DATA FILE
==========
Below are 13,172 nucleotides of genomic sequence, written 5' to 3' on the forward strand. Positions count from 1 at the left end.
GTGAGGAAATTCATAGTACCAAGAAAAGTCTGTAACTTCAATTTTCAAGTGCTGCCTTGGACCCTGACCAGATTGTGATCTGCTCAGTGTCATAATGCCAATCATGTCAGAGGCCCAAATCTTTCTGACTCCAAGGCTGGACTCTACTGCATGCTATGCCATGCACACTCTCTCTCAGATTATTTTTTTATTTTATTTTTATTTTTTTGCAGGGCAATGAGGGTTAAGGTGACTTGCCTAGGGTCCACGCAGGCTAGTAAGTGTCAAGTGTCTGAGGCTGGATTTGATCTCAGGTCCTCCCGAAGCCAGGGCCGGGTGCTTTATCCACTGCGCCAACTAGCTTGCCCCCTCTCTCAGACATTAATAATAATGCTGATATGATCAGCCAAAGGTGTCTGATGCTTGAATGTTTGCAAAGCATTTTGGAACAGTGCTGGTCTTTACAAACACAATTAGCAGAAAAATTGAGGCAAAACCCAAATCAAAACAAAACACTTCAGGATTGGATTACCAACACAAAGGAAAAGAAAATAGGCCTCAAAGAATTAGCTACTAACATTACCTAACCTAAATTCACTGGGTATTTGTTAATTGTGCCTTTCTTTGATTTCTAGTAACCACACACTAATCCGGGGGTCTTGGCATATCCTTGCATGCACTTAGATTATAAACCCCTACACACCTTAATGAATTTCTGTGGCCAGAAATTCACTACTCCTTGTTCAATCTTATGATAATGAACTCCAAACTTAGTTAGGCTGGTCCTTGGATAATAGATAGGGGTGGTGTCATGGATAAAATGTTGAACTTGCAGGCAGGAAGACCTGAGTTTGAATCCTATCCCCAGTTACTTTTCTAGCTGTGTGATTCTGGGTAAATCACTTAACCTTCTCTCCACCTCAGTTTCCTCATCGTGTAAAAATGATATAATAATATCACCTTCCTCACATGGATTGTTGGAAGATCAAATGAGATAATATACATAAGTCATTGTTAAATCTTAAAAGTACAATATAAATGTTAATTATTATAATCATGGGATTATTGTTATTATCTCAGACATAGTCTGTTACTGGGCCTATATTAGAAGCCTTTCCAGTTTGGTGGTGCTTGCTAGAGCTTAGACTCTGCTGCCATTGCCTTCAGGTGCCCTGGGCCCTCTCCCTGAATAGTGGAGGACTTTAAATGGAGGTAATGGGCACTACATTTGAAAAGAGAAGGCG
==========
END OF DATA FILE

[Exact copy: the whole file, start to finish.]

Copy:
Below are 13,172 nucleotides of genomic sequence, written 5' to 3' on the forward strand. Positions count from 1 at the left end.
GTGAGGAAATTCATAGTACCAAGAAAAGTCTGTAACTTCAATTTTCAAGTGCTGCCTTGGACCCTGACCAGATTGTGATCTGCTCAGTGTCATAATGCCAATCATGTCAGAGGCCCAAATCTTTCTGACTCCAAGGCTGGACTCTACTGCATGCTATGCCATGCACACTCTCTCTCAGATTATTTTTTTATTTTATTTTTATTTTTTTGCAGGGCAATGAGGGTTAAGGTGACTTGCCTAGGGTCCACGCAGGCTAGTAAGTGTCAAGTGTCTGAGGCTGGATTTGATCTCAGGTCCTCCCGAAGCCAGGGCCGGGTGCTTTATCCACTGCGCCAACTAGCTTGCCCCCTCTCTCAGACATTAATAATAATGCTGATATGATCAGCCAAAGGTGTCTGATGCTTGAATGTTTGCAAAGCATTTTGGAACAGTGCTGGTCTTTACAAACACAATTAGCAGAAAAATTGAGGCAAAACCCAAATCAAAACAAAACACTTCAGGATTGGATTACCAACACAAAGGAAAAGAAAATAGGCCTCAAAGAATTAGCTACTAACATTACCTAACCTAAATTCACTGGGTATTTGTTAATTGTGCCTTTCTTTGATTTCTAGTAACCACACACTAATCCGGGGGTCTTGGCATATCCTTGCATGCACTTAGATTATAAACCCCTACACACCTTAATGAATTTCTGTGGCCAGAAATTCACTACTCCTTGTTCAATCTTATGATAATGAACTCCAAACTTAGTTAGGCTGGTCCTTGGATAATAGATAGGGGTGGTGTCATGGATAAAATGTTGAACTTGCAGGCAGGAAGACCTGAGTTTGAATCCTATCCCCAGTTACTTTTCTAGCTGTGTGATTCTGGGTAAATCACTTAACCTTCTCTCCACCTCAGTTTCCTCATCGTGTAAAAATGATATAATAATATCACCTTCCTCACATGGATTGTTGGAAGATCAAATGAGATAATATACATAAGTCATTGTTAAATCTTAAAAGTACAATATAAATGTTAATTATTATAATCATGGGATTATTGTTATTATCTCAGACATAGTCTGTTACTGGGCCTATATTAGAAGCCTTTCCAGTTTGGTGGTGCTTGCTAGAGCTTAGACTCTGCTGCCATTGCCTTCAGGTGCCCTGGGCCCTCTCCCTGAATAGTGGAGGACTTTAAATGGAGGTAATGGGCACTACATTTGAAAAGAGAAGGCG